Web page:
Friday, 14 December 2018
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No off-leash dogs allowed at West Newbury reservoir

WEST NEWBURY — Dogs are no longer allowed off leash around the reservoir on Moulton Street.

Unlike other public spaces in town where dogs are permitted to be off leash if under voice control of their owners, too many reported incidents of aggressive dogs interfering with people’s enjoyment of the area on Moulton Street prompted the Board of Selectmen to take further action last week.

Signs will be installed to inform the public of the new restriction to the area and the board will seek to amend the bylaws to reflect the change at a future Town Meeting.

When the issue was raised during Town Manager Angus Jenning’s regular report to selectmen, Chairman Glenn Kemper noted he has been contacted by several residents with complaints about aggressive dogs frightening them, their children and their own pets.

Colleague David Archibald confirmed he has personally encountered similar experiences when he goes for a run near the reservoir. He has observed cars with license plates from out of state parked in the area, he added.

With its scenic vistas and peaceful setting, the land around the Moulton Street Reservoir — also referred to as Indian Hill Reservoir or Cherry Hill Reservoir — is a popular area for birding, hiking and running. Because it is a public drinking water resource, swimming, boating and any use of motorized vehicles in the reservoir are prohibited.

On Oct. 15, 2002, Great Woods Custom Homes Company Inc. deeded a portion of the former Cherry Hill Nursery on Moulton Street to the town, and selectmen are the municipal body authorized to manage the property and impose any restrictions they deem necessary, according to Town counsel Michael McCarron.

This is not the only area on which distinct rules governing dog behavior exist in town. Dog owners using Mill Pond and River Bend Recreation Areas must keep their dogs leashed in all parking areas. Neither dogs nor horses are allowed in the picnic areas or near the dock.

The town’s leash law says dogs must be “held firmly on a leash or under the immediate control” of their owners or the owners are subject to a fine $25 for a first offense, $50 for a second violation and $100 for a third and subsequent offenses.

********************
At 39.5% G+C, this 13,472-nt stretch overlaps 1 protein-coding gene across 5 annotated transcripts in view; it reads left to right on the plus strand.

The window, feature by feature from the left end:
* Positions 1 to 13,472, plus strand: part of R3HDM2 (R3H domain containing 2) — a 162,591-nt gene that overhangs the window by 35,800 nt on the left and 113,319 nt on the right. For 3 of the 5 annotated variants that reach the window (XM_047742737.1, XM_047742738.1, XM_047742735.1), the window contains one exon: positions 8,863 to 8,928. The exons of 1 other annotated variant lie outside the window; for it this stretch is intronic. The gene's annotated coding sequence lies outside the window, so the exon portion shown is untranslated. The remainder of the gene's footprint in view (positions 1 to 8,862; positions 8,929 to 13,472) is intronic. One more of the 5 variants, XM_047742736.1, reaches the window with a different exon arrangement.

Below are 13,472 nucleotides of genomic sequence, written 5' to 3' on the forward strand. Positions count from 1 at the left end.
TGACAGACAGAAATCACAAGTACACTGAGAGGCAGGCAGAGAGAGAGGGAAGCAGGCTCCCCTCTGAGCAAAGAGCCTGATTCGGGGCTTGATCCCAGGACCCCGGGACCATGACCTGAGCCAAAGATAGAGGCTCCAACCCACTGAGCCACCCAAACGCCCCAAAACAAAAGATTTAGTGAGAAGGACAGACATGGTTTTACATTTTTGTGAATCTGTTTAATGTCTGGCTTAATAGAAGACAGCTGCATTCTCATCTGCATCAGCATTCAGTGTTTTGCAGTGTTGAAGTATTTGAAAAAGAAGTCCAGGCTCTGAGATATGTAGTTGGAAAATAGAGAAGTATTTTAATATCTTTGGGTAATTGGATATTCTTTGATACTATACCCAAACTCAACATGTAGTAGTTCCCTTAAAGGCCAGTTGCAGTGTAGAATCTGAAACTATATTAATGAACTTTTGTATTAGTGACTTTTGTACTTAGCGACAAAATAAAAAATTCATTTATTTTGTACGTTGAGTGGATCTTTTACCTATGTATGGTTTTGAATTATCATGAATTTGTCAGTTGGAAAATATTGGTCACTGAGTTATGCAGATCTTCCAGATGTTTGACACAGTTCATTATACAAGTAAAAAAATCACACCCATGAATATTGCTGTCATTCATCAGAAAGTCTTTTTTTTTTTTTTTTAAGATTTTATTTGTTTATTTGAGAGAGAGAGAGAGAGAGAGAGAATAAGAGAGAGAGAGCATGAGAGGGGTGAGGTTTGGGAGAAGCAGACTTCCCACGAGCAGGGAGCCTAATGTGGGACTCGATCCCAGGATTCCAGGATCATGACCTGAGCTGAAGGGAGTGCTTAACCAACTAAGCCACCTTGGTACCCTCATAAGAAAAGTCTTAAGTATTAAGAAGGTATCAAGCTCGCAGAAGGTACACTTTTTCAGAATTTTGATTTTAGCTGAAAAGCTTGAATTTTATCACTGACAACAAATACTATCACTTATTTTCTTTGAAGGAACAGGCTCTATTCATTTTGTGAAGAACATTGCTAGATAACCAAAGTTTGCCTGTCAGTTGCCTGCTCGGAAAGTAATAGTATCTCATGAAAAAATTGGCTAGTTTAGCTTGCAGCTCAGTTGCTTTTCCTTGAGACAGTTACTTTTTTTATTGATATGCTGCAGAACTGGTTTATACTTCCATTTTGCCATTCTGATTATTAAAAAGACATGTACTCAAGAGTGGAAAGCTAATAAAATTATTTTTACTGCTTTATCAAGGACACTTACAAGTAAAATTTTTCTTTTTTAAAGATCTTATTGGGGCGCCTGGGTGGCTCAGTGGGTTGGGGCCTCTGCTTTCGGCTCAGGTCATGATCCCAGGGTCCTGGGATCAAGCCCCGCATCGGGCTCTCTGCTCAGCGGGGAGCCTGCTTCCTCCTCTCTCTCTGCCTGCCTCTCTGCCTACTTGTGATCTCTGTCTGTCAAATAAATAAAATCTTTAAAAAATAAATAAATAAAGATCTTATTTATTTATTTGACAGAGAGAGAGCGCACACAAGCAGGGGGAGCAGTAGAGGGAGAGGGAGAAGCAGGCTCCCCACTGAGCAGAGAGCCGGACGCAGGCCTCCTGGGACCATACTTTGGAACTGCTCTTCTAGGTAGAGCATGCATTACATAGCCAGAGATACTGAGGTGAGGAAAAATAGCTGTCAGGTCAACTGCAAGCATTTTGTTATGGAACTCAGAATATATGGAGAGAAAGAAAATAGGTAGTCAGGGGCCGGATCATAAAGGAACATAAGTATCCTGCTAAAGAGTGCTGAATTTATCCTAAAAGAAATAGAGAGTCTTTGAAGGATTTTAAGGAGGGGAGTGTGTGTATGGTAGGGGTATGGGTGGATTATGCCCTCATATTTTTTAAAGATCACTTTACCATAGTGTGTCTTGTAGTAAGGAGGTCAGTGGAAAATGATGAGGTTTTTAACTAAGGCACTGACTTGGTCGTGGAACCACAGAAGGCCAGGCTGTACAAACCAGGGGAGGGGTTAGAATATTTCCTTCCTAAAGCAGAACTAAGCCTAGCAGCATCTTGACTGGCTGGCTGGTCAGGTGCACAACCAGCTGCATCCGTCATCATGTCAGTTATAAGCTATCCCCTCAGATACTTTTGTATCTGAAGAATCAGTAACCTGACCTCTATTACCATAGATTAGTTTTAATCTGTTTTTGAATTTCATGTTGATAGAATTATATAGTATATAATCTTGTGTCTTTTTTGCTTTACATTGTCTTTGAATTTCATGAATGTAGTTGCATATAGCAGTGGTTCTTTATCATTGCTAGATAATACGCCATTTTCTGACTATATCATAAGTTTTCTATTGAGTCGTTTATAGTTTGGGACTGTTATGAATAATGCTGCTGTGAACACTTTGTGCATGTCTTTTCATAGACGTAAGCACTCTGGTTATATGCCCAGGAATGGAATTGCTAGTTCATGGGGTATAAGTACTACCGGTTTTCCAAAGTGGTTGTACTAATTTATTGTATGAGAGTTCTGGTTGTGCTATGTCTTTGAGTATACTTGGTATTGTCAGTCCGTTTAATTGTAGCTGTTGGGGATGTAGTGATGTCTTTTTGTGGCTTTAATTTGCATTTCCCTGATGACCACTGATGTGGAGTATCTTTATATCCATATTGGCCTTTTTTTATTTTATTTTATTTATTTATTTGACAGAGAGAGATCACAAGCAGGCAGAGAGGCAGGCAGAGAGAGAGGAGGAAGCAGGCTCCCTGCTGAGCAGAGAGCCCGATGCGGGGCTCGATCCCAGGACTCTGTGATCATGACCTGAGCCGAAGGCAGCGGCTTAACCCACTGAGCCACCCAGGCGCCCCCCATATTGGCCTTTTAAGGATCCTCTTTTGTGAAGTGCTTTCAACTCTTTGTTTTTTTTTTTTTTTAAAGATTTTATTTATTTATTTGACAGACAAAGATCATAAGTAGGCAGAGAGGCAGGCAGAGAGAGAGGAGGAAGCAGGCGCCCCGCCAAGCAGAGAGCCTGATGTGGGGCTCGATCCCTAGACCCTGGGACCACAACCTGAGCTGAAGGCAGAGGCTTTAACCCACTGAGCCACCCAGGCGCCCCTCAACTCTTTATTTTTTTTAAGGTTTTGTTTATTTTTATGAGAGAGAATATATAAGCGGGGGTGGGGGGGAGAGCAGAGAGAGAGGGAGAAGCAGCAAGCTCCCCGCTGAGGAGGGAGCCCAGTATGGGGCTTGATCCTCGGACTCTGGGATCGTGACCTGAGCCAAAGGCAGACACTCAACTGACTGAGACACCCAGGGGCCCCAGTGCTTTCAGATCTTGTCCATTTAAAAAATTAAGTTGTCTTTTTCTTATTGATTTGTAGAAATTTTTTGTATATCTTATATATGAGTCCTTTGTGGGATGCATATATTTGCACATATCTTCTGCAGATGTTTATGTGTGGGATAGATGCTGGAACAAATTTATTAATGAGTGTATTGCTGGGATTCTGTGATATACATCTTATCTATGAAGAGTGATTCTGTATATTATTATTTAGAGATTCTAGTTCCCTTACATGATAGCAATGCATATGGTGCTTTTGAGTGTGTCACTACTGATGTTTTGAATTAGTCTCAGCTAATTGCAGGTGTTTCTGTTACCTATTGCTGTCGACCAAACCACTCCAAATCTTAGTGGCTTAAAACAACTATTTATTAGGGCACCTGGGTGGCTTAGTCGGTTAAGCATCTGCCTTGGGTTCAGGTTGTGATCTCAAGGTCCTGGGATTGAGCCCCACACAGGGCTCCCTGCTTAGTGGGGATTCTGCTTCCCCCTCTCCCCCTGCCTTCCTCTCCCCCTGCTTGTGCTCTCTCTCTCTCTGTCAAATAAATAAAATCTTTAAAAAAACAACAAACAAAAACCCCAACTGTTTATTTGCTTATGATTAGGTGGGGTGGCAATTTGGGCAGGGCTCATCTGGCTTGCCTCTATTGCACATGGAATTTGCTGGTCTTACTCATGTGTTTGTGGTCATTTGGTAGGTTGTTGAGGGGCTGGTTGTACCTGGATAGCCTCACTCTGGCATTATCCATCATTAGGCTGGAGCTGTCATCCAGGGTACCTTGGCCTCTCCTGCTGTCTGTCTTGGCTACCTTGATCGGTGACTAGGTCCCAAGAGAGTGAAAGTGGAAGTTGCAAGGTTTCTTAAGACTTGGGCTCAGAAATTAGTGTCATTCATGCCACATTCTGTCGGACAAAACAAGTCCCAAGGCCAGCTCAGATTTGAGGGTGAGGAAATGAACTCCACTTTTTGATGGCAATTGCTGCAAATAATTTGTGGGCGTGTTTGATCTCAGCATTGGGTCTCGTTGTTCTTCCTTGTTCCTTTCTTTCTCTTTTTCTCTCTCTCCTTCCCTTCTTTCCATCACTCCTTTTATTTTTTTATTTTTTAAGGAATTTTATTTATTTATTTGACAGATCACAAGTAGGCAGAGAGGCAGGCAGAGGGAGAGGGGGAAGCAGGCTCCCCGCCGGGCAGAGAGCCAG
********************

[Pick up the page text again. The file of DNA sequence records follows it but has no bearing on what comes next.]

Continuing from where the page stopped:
The town also has rules governing so called “dangerous or nuisance dog behavior” — defined in part as “molesting pedestrian passers-by or passing vehicles, including bicycles, attacking persons or domestic animals; or damaging public or private property.”

Owners of a dog deemed to be a danger or nuisance to the public will receive a written warning for a first offense; $25 for a second offense that occurs within 12 months of the first offense; and $75 for a third or subsequent offense.

Purchased about 1979 by neighboring Newburyport for $307,800, the 120 acres for the reservoir were previously owned by nine private property owners, including Cherry Hill Nurseries, the Elwell family, and Lincoln Walker.

Completed in 1981 for $1 million, the reservoir holds 650 million gallons of water from a combination of area springs and runoff from Indian Hill, Illsley Hill, Cherry Hill and other areas.

Although owned by Newburyport and used for its surface water supply, the reservoir is located entirely within West Newbury and the town supplements its drinking water supply through purchases from the city.

In other business, selectmen set Nov. 29 as the date for the annual holiday tree lighting. A kickoff to the season of lights in town, the event traditionally takes place on the Thursday following Thanksgiving at 6:30 p.m. on the Training Field. Singing, cookies and hot cocoa are part of the fun. All are welcome.

Early voting for the Nov. 6 state election takes place in the lobby of the 1910 Town Office Building, 381 Main St. during regular business hours from today through Nov. 2, and from 9 a.m. to 1 p.m. on Saturday.

The police will hold Drug Take Back Day on Saturday from 10 a.m. to 2 p.m. Selectmen and the Board of Library Trustees have proclaimed Oct. 21-28 as National Friends of the Libraries Week.

Selectman Joe Anderson asked to add a discussion to the Oct. 29 agenda on how the town plans to fund a potential new middle/high school building project for the Pentucket Regional School District and what it will actually cost taxpayers. Selectmen meet at 7 p.m. in the first-floor hearing room of the 1910 Building.


The Bark Box

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